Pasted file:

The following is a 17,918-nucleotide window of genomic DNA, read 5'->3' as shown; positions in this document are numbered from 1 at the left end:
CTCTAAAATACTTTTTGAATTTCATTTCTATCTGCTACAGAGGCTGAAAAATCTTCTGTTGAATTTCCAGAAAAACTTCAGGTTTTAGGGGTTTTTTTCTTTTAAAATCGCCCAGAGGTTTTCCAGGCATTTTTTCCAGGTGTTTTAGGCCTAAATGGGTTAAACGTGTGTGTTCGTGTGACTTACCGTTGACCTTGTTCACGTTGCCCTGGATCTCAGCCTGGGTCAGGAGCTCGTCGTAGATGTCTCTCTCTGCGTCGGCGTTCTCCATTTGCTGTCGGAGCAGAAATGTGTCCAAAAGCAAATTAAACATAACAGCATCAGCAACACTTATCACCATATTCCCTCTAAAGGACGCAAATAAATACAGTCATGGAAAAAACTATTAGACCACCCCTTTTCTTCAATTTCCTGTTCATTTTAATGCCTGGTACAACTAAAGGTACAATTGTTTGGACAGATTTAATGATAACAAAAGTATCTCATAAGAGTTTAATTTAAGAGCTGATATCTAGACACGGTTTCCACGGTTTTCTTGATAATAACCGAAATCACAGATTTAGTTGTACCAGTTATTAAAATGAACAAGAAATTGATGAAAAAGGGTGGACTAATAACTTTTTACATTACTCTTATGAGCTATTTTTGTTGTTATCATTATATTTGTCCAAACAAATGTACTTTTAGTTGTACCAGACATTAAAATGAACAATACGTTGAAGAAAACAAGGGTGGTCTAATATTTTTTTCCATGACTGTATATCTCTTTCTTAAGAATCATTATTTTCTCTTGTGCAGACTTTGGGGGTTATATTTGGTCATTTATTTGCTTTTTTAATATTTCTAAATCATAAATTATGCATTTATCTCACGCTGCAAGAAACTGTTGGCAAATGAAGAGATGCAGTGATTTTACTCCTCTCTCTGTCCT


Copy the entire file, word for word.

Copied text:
The following is a 17,918-nucleotide window of genomic DNA, read 5'->3' as shown; positions in this document are numbered from 1 at the left end:
CTCTAAAATACTTTTTGAATTTCATTTCTATCTGCTACAGAGGCTGAAAAATCTTCTGTTGAATTTCCAGAAAAACTTCAGGTTTTAGGGGTTTTTTTCTTTTAAAATCGCCCAGAGGTTTTCCAGGCATTTTTTCCAGGTGTTTTAGGCCTAAATGGGTTAAACGTGTGTGTTCGTGTGACTTACCGTTGACCTTGTTCACGTTGCCCTGGATCTCAGCCTGGGTCAGGAGCTCGTCGTAGATGTCTCTCTCTGCGTCGGCGTTCTCCATTTGCTGTCGGAGCAGAAATGTGTCCAAAAGCAAATTAAACATAACAGCATCAGCAACACTTATCACCATATTCCCTCTAAAGGACGCAAATAAATACAGTCATGGAAAAAACTATTAGACCACCCCTTTTCTTCAATTTCCTGTTCATTTTAATGCCTGGTACAACTAAAGGTACAATTGTTTGGACAGATTTAATGATAACAAAAGTATCTCATAAGAGTTTAATTTAAGAGCTGATATCTAGACACGGTTTCCACGGTTTTCTTGATAATAACCGAAATCACAGATTTAGTTGTACCAGTTATTAAAATGAACAAGAAATTGATGAAAAAGGGTGGACTAATAACTTTTTACATTACTCTTATGAGCTATTTTTGTTGTTATCATTATATTTGTCCAAACAAATGTACTTTTAGTTGTACCAGACATTAAAATGAACAATACGTTGAAGAAAACAAGGGTGGTCTAATATTTTTTTCCATGACTGTATATCTCTTTCTTAAGAATCATTATTTTCTCTTGTGCAGACTTTGGGGGTTATATTTGGTCATTTATTTGCTTTTTTAATATTTCTAAATCATAAATTATGCATTTATCTCACGCTGCAAGAAACTGTTGGCAAATGAAGAGATGCAGTGATTTTACTCCTCTCTCTGTCCT